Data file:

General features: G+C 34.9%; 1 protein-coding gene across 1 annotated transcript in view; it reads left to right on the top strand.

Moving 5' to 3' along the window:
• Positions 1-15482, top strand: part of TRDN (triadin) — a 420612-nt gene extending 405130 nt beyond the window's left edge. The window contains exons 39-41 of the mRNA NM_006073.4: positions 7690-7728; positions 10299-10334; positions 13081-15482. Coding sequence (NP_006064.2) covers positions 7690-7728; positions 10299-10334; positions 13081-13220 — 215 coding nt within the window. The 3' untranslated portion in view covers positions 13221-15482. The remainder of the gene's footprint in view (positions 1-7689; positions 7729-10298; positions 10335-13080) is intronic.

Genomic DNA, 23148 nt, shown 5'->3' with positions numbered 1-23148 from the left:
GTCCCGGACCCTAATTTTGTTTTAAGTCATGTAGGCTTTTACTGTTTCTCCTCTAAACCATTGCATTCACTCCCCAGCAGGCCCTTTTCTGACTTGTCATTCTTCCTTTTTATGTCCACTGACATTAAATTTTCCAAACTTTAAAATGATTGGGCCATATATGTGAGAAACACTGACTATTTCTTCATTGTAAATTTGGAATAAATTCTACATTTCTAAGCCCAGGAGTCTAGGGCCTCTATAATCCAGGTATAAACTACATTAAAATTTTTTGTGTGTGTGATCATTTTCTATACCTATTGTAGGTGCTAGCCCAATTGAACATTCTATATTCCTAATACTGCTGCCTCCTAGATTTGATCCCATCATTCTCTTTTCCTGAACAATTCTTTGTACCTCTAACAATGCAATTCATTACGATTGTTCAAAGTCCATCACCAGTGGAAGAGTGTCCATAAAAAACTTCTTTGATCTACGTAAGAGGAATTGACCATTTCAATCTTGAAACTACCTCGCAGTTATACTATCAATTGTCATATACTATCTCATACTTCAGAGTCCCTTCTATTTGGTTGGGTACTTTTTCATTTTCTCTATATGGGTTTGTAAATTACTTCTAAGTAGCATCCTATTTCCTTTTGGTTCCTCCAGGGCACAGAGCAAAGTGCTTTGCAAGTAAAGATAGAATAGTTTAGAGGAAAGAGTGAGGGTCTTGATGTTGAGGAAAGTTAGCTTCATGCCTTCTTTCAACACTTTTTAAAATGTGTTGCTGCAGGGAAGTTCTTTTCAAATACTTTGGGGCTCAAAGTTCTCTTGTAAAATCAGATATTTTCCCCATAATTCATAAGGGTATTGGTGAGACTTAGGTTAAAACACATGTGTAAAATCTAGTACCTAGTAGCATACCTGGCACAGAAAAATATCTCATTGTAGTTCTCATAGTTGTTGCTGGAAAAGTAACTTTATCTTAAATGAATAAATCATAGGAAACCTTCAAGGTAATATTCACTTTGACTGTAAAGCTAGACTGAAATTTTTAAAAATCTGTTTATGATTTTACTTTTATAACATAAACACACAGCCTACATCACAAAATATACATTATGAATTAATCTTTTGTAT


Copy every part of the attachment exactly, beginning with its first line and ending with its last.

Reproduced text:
General features: G+C 34.9%; 1 protein-coding gene across 1 annotated transcript in view; it reads left to right on the top strand.

Moving 5' to 3' along the window:
• Positions 1-15482, top strand: part of TRDN (triadin) — a 420612-nt gene extending 405130 nt beyond the window's left edge. The window contains exons 39-41 of the mRNA NM_006073.4: positions 7690-7728; positions 10299-10334; positions 13081-15482. Coding sequence (NP_006064.2) covers positions 7690-7728; positions 10299-10334; positions 13081-13220 — 215 coding nt within the window. The 3' untranslated portion in view covers positions 13221-15482. The remainder of the gene's footprint in view (positions 1-7689; positions 7729-10298; positions 10335-13080) is intronic.

Genomic DNA, 23148 nt, shown 5'->3' with positions numbered 1-23148 from the left:
GTCCCGGACCCTAATTTTGTTTTAAGTCATGTAGGCTTTTACTGTTTCTCCTCTAAACCATTGCATTCACTCCCCAGCAGGCCCTTTTCTGACTTGTCATTCTTCCTTTTTATGTCCACTGACATTAAATTTTCCAAACTTTAAAATGATTGGGCCATATATGTGAGAAACACTGACTATTTCTTCATTGTAAATTTGGAATAAATTCTACATTTCTAAGCCCAGGAGTCTAGGGCCTCTATAATCCAGGTATAAACTACATTAAAATTTTTTGTGTGTGTGATCATTTTCTATACCTATTGTAGGTGCTAGCCCAATTGAACATTCTATATTCCTAATACTGCTGCCTCCTAGATTTGATCCCATCATTCTCTTTTCCTGAACAATTCTTTGTACCTCTAACAATGCAATTCATTACGATTGTTCAAAGTCCATCACCAGTGGAAGAGTGTCCATAAAAAACTTCTTTGATCTACGTAAGAGGAATTGACCATTTCAATCTTGAAACTACCTCGCAGTTATACTATCAATTGTCATATACTATCTCATACTTCAGAGTCCCTTCTATTTGGTTGGGTACTTTTTCATTTTCTCTATATGGGTTTGTAAATTACTTCTAAGTAGCATCCTATTTCCTTTTGGTTCCTCCAGGGCACAGAGCAAAGTGCTTTGCAAGTAAAGATAGAATAGTTTAGAGGAAAGAGTGAGGGTCTTGATGTTGAGGAAAGTTAGCTTCATGCCTTCTTTCAACACTTTTTAAAATGTGTTGCTGCAGGGAAGTTCTTTTCAAATACTTTGGGGCTCAAAGTTCTCTTGTAAAATCAGATATTTTCCCCATAATTCATAAGGGTATTGGTGAGACTTAGGTTAAAACACATGTGTAAAATCTAGTACCTAGTAGCATACCTGGCACAGAAAAATATCTCATTGTAGTTCTCATAGTTGTTGCTGGAAAAGTAACTTTATCTTAAATGAATAAATCATAGGAAACCTTCAAGGTAATATTCACTTTGACTGTAAAGCTAGACTGAAATTTTTAAAAATCTGTTTATGATTTTACTTTTATAACATAAACACACAGCCTACATCACAAAATATACATTATGAATTAATCTTTTGTAT